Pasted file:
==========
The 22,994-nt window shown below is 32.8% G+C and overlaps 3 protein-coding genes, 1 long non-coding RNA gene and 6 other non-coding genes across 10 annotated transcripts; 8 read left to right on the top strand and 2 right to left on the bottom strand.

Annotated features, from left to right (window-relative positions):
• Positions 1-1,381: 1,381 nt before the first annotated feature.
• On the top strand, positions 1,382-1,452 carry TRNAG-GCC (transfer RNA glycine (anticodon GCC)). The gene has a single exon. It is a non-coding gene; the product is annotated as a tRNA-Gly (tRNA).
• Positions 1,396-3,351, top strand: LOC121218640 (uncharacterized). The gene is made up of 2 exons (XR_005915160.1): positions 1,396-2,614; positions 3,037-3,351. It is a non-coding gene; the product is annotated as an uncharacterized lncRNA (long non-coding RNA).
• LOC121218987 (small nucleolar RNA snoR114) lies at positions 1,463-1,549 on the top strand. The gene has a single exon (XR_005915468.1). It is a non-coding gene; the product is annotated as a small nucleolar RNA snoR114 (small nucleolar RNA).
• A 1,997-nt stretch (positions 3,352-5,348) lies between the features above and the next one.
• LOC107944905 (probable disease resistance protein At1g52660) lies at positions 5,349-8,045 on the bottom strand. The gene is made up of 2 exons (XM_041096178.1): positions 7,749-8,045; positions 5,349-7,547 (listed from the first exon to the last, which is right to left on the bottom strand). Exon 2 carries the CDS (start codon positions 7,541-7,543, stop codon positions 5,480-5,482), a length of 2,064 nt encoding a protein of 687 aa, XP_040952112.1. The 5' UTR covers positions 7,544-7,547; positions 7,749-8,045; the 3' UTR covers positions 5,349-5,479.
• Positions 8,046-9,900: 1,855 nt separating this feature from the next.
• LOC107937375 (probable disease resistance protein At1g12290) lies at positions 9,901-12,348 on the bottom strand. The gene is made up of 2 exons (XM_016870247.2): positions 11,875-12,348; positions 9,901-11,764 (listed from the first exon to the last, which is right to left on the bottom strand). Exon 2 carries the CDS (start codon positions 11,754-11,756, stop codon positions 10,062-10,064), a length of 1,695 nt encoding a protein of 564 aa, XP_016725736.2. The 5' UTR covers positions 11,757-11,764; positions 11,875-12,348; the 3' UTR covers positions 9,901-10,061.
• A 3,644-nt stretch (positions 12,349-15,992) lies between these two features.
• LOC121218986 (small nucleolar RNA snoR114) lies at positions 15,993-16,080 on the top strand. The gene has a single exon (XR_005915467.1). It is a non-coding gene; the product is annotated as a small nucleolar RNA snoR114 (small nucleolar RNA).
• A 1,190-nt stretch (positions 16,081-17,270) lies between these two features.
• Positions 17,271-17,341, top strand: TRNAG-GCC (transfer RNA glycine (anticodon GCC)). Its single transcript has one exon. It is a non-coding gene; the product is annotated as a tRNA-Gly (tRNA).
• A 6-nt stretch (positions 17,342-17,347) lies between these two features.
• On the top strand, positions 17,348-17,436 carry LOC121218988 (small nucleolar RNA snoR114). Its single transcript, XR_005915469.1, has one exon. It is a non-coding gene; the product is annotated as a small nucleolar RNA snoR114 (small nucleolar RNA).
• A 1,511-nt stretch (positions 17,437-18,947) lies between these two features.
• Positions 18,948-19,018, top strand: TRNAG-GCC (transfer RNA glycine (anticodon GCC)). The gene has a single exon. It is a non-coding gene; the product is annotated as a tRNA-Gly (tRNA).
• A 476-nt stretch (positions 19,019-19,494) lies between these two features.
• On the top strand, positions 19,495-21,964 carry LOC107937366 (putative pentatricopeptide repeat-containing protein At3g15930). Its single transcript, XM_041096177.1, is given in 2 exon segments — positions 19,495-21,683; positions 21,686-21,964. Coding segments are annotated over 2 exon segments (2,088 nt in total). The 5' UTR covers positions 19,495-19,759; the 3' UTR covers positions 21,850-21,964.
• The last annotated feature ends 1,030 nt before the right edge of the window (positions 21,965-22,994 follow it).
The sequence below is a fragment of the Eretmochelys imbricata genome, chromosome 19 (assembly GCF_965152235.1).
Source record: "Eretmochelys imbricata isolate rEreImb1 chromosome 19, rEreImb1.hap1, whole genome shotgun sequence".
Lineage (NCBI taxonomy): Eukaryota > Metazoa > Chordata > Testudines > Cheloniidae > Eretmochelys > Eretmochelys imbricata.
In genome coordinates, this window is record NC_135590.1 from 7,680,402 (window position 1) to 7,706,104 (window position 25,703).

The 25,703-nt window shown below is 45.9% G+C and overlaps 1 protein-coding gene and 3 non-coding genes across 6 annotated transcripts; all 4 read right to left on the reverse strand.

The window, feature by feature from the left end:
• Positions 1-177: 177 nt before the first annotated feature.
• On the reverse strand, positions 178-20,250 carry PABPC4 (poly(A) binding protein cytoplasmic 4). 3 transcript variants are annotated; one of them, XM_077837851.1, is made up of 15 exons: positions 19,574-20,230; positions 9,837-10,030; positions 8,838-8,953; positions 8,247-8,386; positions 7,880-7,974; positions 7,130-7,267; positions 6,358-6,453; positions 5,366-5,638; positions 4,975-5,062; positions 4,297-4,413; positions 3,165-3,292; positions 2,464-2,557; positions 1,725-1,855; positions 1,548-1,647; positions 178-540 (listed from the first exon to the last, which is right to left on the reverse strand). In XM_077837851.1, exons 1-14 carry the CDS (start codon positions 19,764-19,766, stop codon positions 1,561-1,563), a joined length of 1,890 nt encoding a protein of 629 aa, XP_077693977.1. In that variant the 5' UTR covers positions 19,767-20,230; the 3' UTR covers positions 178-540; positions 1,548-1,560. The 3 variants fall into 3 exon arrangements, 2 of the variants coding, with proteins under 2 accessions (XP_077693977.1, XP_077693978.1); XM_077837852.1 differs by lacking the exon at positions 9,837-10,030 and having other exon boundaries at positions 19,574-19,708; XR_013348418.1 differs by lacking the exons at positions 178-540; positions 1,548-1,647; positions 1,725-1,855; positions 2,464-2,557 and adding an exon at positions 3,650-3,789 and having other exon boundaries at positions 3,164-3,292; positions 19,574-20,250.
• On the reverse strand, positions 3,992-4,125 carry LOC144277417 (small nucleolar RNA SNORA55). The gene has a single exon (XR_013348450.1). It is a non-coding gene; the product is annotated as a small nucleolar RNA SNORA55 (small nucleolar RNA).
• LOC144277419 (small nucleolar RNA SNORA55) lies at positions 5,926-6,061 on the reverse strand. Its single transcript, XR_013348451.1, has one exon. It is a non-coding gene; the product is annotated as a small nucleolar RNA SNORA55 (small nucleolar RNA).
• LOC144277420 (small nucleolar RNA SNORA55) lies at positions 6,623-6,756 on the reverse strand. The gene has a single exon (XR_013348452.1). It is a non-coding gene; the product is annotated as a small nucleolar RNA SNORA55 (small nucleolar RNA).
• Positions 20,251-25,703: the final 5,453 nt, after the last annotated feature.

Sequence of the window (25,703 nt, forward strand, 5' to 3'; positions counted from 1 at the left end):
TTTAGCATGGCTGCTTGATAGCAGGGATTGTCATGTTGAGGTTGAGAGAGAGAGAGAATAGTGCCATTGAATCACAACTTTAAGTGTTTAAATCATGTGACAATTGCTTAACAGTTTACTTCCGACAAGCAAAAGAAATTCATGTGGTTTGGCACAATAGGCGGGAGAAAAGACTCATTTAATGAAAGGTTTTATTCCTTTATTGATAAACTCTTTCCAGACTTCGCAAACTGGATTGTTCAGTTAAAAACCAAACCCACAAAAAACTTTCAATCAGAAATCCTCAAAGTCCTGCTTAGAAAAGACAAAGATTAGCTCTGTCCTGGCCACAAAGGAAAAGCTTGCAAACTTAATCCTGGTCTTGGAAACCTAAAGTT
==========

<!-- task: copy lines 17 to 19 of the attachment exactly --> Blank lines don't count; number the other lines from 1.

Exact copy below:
• A 1,511-nt stretch (positions 17,437-18,947) lies between these two features.
• Positions 18,948-19,018, top strand: TRNAG-GCC (transfer RNA glycine (anticodon GCC)). The gene has a single exon. It is a non-coding gene; the product is annotated as a tRNA-Gly (tRNA).
• A 476-nt stretch (positions 19,019-19,494) lies between these two features.